Desktop computers and laptops have been removed from the company that is part-owned by ANC Youth League leader Julius Malema as the authorities hone in on On-Point Engineers’ controversial tender deals.
However, according to staff, it was not the Hawks, the public protector any other public institution investigating the firm that carted away its equipment, but the owners of the Polokwane-based firm instead.
Earlier this month the Mail & Guardian revealed that Malema owns a stake in On-Point, which was started late in 2009. Not long after that it won a R52-million tender to administer a programme management unit at Limpopo’s department of roads and transport and through which it effectively oversees the department’s multibillion-rand budget over a period of three years.
In the past two years, a string of multimillion-rand deals have been awarded to associates of Malema and Lesiba Gwangwa, his business partner in On-Point. Some of the recipients of tenders over which On-Point has influence have allegedly also been forced to pay out hefty kickbacks to On-Point.
On Friday, public protector Thuli Madonsela said she would investigate the alleged racket. A day later the Hawks confirmed they would launch their own investigation.
On-Point staff reported to work on Monday to find that their desktop computers had been removed from the offices in Marshall Street, Polokwane. Later in the day they were told they were not allowed to take their laptops home, contrary to normal practice.
Staff members said Gwangwa had given the order.
“I do not speak to the media. You know that,” Gwangwa said when he was contacted for comment.
Malema, who acknowledges his family trust’s shareholding in On-Point, has insisted that he plays no part in its operations.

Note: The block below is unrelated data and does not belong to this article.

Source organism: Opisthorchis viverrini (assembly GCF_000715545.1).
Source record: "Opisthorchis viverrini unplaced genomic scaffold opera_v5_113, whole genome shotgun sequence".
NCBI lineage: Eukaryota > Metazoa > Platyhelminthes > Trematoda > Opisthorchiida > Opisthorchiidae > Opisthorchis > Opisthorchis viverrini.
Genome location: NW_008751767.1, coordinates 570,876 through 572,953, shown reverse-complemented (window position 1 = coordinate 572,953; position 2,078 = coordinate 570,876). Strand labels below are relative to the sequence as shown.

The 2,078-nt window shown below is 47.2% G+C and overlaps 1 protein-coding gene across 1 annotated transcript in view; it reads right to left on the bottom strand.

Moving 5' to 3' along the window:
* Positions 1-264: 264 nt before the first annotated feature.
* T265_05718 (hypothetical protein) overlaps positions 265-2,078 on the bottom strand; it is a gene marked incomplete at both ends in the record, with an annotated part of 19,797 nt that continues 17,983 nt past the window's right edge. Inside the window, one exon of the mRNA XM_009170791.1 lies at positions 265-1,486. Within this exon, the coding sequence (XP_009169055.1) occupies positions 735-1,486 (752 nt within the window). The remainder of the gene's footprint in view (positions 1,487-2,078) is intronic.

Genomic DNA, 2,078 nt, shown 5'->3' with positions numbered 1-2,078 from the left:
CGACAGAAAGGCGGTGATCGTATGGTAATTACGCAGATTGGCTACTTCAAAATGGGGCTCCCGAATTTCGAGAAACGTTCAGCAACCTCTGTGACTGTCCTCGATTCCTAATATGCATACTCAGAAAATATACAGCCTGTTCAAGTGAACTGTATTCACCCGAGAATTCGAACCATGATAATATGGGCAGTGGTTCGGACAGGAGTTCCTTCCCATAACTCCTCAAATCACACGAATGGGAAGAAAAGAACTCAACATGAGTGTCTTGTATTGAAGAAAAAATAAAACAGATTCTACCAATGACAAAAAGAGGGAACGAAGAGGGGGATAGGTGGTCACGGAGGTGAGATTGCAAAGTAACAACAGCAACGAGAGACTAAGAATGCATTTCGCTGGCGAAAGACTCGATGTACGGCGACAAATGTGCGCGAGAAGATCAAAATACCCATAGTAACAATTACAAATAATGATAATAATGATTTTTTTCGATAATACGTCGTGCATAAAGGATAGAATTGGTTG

The M&G reported on August 19 that three sources connected to On-Point and one contracting company boss who has been locked into the tender kickbacks claim the deals are negotiated by Gwanga.
A memorandum of understanding obtained by the M&G outlines that the purpose is “to establish a working arrangement between On-Point” and the company in question “in order to pursue and exploit opportunities that may be available in the market”.
It then states: “The parties hereby agree that they will be working on the following [deleted to protect the company’s identity] projects for the Limpopo department of roads and transport” and subsequently lists a portfolio of works worth millions.
The memorandum gives a formula for splitting the income, which appears to give the lion’s share to On-Point. The fees for the planning and design stages would go to On-Point, while the contractor would get “all fees for the construction stages”.
The offer that was on the table related to construction work that, the M&G has calculated from related documentation, was valued at more than R70-million. From this amount, On-Point and the contracting company in question would have shared the “professional fees” of more than R10-million.
The memorandum contains strong secrecy clauses, barring either party from disclosing “terms and conditions of this MoU and any and all information about the other party”.
A second contracting company boss has told the M&G he signed a similar memorandum with On-Point.
“The practice [of negotiating kick-backs] is rife,” an On-Point insider insisted, and both contracting company bosses said it was an open secret in the industry.
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